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dc.contributor.authorDelamou, A
dc.contributor.authorCamara, BS
dc.contributor.authorSidibe, S
dc.contributor.authorCamara, A
dc.contributor.authorDioubate, N
dc.contributor.authorAyadi, AME
dc.contributor.authorTayler-Smith, K
dc.contributor.authorBeavogui, AH
dc.contributor.authorBalde, MD
dc.contributor.authorZachariah, R
dc.date.accessioned2019-06-04T20:08:39Z
dc.date.available2019-06-04T20:08:39Z
dc.date.issued2019-05-03
dc.date.submitted2019-05-30
dc.identifier.urihttp://hdl.handle.net/10144/619384
dc.description.abstractSince the adoption of free obstetric care policy in Guinea in 2011, no study has examined the surgical site infections in maternity facilities. The objective of this study was to assess the trends of and factors associated with surgical site infection following cesarean section in Guinean maternity facilities from 2013 to 2015. This was a retrospective cohort study using routine medical data from ten facilities. Overall, the incidence of surgical site infections following cesarean section showed a declining trend across the three periods (10% in 2013, 7% in 2014 and 5% in 2015, P<0.001). Women who underwent cesarean section in 2014 (AOR: 0.70; 95%CI: 0.57-0.84) and 2015 (AOR: 0.43; 95%CI: 0.34-0.55) were less likely to develop surgical site infections during hospital stay than women operated in 2013. In the contrary, women with comorbidities were more likely to experience surgical site infection (AOR: 1.54; 95% CI: 1.25-1.90) than those who did not have comorbidities. The reductions achieved in 2014 and 2015 (during the Ebola outbreak) should be sustained in the post-Ebola context.en_US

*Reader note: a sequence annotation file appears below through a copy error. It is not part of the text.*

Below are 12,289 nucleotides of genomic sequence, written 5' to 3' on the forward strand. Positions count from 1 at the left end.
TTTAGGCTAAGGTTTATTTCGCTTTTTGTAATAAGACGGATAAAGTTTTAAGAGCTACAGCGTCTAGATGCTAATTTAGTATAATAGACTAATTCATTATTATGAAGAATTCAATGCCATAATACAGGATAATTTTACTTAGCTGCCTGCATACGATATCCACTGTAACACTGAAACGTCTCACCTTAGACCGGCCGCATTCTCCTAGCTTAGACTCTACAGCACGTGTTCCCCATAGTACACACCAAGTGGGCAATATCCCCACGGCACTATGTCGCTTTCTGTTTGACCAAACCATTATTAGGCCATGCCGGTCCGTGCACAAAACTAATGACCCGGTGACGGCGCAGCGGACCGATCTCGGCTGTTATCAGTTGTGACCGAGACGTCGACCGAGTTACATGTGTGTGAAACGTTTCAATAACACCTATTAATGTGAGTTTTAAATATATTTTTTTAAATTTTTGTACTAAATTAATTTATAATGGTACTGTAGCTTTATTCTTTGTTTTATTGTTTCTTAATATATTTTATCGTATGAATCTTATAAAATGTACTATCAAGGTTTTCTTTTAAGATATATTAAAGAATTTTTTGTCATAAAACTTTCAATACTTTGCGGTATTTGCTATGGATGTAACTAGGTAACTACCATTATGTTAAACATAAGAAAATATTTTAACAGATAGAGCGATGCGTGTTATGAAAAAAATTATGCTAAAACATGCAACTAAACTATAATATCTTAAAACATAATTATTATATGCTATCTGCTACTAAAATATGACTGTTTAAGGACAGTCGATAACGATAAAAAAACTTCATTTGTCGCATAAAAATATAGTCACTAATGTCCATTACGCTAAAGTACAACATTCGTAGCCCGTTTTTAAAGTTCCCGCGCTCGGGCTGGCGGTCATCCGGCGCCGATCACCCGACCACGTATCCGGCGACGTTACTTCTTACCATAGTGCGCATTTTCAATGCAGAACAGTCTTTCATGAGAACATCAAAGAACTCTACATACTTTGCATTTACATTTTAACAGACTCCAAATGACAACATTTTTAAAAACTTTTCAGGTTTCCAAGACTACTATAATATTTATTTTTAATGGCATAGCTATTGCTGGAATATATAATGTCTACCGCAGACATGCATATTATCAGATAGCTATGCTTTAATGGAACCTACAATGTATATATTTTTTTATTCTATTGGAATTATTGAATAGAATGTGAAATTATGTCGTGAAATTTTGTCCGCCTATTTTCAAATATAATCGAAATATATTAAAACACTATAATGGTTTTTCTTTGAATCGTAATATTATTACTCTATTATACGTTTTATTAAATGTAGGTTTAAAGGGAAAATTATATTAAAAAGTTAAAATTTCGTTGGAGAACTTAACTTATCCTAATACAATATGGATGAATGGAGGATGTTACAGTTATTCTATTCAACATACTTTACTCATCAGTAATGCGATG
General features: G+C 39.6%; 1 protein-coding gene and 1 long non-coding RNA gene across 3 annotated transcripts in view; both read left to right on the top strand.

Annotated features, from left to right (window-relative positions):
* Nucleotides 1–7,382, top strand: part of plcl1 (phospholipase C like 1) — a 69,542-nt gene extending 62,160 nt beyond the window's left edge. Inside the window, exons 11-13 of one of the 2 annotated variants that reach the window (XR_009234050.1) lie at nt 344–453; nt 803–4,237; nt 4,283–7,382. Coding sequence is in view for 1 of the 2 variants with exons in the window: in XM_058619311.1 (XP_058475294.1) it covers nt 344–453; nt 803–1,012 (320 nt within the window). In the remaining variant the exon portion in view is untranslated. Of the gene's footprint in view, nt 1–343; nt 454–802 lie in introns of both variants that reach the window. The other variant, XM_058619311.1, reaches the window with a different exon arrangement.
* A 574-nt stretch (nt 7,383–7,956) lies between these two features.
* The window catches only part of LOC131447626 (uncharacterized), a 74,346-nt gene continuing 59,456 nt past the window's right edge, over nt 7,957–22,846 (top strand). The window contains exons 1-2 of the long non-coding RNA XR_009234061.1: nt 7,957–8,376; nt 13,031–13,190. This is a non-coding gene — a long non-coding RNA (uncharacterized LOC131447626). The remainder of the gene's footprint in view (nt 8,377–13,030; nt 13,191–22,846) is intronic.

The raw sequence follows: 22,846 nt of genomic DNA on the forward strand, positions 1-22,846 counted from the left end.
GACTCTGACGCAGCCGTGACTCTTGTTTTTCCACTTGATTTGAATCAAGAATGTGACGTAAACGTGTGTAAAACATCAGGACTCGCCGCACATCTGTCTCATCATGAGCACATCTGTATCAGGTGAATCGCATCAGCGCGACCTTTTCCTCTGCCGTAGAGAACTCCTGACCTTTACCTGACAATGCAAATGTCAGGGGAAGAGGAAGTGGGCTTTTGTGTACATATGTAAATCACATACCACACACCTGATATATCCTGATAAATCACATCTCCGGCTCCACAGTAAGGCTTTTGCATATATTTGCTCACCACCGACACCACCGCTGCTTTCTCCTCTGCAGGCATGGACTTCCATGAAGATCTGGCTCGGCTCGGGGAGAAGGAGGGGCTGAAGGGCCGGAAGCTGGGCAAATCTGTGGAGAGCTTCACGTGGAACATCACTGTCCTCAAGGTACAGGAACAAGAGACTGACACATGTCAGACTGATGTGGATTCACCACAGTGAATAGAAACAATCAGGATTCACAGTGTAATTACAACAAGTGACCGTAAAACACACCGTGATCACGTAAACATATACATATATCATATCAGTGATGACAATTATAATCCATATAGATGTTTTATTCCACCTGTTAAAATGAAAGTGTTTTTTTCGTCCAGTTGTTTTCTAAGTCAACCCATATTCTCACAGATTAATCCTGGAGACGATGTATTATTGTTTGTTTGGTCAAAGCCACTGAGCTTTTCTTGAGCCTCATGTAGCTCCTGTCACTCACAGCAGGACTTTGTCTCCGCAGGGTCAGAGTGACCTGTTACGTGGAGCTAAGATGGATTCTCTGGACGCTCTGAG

dc.language.isoenen_US
dc.publisherPage Pressen_US
dc.rightsWith thanks to Page Press.en_US
dc.titleTrends of and factors associated with cesarean section related surgical site infections in Guineaen_US
dc.identifier.journalJournal of Public Health in Africaen_US
refterms.dateFOA2019-06-04T20:08:39Z


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